In Blink, Malcolm Gladwell writes about an experiment where people were given fifteen minutes to examine a student’s college dormitory to gather information about him. Afterwards, they were interviewed, and it turned out that they could describe the subject’s personality more accurately than his or her own friends.
I’ve thought about that a lot, given that we’ve been house hunting for the past six, seven months or so. I find myself smiling at skates and hockey sticks I see, hmming the books I see, and huh’ing at how many families have three or more computers.
Obviously, that’s completely irrelevant to the task at hand, which is to see the house and try to envision our family living in it, with our books and our two computers.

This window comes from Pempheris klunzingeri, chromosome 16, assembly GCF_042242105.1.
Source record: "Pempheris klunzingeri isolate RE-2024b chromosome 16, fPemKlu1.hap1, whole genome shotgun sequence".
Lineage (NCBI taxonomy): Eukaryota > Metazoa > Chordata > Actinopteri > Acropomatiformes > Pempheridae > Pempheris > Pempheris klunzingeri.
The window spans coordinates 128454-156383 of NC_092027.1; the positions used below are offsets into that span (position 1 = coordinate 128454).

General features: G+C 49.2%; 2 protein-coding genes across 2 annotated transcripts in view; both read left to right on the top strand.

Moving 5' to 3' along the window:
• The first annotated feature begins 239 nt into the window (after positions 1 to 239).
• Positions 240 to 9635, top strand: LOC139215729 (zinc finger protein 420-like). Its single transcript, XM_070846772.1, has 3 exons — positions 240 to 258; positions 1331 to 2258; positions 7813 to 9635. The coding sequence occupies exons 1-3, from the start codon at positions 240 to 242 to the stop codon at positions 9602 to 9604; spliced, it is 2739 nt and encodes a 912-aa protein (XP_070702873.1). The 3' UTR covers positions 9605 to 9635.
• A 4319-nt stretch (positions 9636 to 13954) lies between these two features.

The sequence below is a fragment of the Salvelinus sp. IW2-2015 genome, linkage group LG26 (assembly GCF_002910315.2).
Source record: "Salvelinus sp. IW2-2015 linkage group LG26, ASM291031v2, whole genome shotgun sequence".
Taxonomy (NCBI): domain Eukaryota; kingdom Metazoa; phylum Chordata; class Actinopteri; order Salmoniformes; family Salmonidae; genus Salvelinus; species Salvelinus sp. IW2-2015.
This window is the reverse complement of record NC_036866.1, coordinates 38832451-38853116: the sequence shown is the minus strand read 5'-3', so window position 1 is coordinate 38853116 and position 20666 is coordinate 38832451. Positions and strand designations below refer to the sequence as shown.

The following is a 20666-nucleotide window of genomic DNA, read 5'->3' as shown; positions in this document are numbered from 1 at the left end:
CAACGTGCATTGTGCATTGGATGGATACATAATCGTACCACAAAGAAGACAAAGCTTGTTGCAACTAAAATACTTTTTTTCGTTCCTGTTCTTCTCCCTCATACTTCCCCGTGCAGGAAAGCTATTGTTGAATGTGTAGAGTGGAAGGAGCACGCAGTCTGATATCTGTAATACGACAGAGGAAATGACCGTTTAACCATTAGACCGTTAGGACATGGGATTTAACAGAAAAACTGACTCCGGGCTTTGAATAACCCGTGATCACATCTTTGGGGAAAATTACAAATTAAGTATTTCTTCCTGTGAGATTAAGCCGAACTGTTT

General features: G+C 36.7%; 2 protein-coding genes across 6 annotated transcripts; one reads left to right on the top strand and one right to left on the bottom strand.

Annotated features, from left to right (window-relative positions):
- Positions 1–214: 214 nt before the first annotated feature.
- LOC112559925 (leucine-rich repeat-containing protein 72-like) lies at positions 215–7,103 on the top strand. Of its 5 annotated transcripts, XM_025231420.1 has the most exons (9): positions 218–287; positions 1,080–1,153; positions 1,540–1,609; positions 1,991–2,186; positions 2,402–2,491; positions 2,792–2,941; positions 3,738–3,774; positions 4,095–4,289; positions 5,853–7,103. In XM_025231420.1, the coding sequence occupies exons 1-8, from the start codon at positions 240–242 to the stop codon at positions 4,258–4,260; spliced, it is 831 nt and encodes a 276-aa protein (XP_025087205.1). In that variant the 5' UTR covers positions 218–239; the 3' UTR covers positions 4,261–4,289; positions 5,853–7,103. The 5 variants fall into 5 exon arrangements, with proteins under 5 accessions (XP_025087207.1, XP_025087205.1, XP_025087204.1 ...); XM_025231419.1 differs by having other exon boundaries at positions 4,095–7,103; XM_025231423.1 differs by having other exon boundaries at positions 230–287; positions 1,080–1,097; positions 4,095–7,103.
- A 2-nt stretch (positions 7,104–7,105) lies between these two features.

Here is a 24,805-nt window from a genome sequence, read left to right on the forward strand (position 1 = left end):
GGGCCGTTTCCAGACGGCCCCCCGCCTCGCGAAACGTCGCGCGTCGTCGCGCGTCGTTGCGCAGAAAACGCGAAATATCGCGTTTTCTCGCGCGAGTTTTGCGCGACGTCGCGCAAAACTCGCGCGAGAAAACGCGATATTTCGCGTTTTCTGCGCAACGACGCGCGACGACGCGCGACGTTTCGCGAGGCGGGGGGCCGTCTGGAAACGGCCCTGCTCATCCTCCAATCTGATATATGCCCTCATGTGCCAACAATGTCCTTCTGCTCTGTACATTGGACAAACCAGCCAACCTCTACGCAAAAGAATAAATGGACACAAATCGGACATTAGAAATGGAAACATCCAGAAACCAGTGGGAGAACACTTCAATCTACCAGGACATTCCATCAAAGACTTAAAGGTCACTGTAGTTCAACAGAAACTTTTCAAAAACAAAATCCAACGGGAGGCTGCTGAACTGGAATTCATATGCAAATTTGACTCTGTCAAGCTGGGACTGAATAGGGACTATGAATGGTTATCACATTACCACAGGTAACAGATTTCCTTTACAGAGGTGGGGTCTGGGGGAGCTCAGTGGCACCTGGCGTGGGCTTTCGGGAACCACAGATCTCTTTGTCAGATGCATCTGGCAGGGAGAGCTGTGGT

But of course, I always leave the house with an image of the hockey-loving, soccer-playing, thriller-reading and pasta-eating happy family, and I wonder how little I really know about them, having just spent 15 minutes in their house.
Of course, I’m not really thinking about them as much as I am thinking about how much people will know about us after they’ve been to our open house. We were instructed to remove photos and other personal items, but our books, our DVDs, my espresso machine, our clothes, were still there.
I suppose they’ll know what a smart and cool family we are, they just don’t know how beautiful we are.
But then again, our friends already know that.